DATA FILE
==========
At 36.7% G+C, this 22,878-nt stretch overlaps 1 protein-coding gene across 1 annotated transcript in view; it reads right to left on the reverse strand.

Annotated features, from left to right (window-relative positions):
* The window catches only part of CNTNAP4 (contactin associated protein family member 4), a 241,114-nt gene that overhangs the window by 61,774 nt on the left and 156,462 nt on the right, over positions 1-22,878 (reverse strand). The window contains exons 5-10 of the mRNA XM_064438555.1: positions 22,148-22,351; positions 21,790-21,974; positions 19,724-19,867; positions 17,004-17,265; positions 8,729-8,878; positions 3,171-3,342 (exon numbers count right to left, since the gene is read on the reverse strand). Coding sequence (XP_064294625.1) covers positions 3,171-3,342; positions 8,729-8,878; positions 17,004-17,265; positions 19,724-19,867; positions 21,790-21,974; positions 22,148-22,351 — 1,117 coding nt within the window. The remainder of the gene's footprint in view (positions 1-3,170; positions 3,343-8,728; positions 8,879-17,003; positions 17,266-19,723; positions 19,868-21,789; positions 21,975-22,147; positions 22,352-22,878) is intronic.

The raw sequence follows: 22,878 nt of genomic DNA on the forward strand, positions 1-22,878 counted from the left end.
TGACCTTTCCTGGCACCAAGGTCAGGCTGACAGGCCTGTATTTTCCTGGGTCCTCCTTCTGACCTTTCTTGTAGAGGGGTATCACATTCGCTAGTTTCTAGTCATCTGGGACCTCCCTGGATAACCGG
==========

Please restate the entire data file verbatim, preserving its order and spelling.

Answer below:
At 36.7% G+C, this 22,878-nt stretch overlaps 1 protein-coding gene across 1 annotated transcript in view; it reads right to left on the reverse strand.

Annotated features, from left to right (window-relative positions):
* The window catches only part of CNTNAP4 (contactin associated protein family member 4), a 241,114-nt gene that overhangs the window by 61,774 nt on the left and 156,462 nt on the right, over positions 1-22,878 (reverse strand). The window contains exons 5-10 of the mRNA XM_064438555.1: positions 22,148-22,351; positions 21,790-21,974; positions 19,724-19,867; positions 17,004-17,265; positions 8,729-8,878; positions 3,171-3,342 (exon numbers count right to left, since the gene is read on the reverse strand). Coding sequence (XP_064294625.1) covers positions 3,171-3,342; positions 8,729-8,878; positions 17,004-17,265; positions 19,724-19,867; positions 21,790-21,974; positions 22,148-22,351 — 1,117 coding nt within the window. The remainder of the gene's footprint in view (positions 1-3,170; positions 3,343-8,728; positions 8,879-17,003; positions 17,266-19,723; positions 19,868-21,789; positions 21,975-22,147; positions 22,352-22,878) is intronic.

The raw sequence follows: 22,878 nt of genomic DNA on the forward strand, positions 1-22,878 counted from the left end.
TGACCTTTCCTGGCACCAAGGTCAGGCTGACAGGCCTGTATTTTCCTGGGTCCTCCTTCTGACCTTTCTTGTAGAGGGGTATCACATTCGCTAGTTTCTAGTCATCTGGGACCTCCCTGGATAACCGG